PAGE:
It might be a surprise for some people to see the G-Grade of Greece improving from 8.25 to 7.50! Does this reflect a significant change in the economic situation of the country ?
From a macroeconomic point of view, the Greek economy is still struggling. The short term outlook has deteriorated in Q3 and Q4 2015. GDP is expected to shrink between 1.5% and 1% in 2016, as capital control measures continue to impact investment and household spending. To make payments, Greek companies have to request authorisation either from the Ministry of Finance Committee for big amounts or to the Bank committee (for amount less than K€ 150) by producing relevant invoices as evidences. Credit available to individuals and private companies will continue to shrink and this should lead to a higher payment risk and business failures in 2016.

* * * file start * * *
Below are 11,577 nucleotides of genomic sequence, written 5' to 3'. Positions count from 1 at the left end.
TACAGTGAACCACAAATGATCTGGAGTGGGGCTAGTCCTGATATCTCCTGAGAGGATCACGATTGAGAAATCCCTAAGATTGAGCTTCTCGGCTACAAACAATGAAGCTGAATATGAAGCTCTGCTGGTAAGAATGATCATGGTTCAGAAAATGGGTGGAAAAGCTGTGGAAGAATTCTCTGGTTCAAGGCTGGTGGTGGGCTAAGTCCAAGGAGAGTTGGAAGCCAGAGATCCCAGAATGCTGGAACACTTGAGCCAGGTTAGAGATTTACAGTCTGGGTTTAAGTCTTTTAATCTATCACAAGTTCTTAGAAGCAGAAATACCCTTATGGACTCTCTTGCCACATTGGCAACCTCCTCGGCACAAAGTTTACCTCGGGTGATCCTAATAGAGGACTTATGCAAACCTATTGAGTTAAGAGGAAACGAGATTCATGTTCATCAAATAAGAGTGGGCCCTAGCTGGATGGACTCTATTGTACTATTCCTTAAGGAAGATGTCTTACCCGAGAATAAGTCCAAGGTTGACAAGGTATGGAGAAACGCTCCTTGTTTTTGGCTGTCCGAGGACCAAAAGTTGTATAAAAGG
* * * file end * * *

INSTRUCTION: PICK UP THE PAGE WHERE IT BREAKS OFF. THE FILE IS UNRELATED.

Nevertheless, on a more positive note, unemployment is expected to improve in 2016-2017 from 27% to 25% and the the overall banking landscape has improved. Some of Greece’s biggest banks managed to raise some private capital and the European Stability Mechanism released € 2.7 Bio to recapitalise the National Bank of Greece.
As credit insurers are covering commercial and political risk, they recognise through such a stronger restructuring of the Greek banking sector, that this has lowered the risk of inconvertibility (or non-transfer risk), which is a major component of political risk. This explains the slight increase of the GGrade on Q1 2016.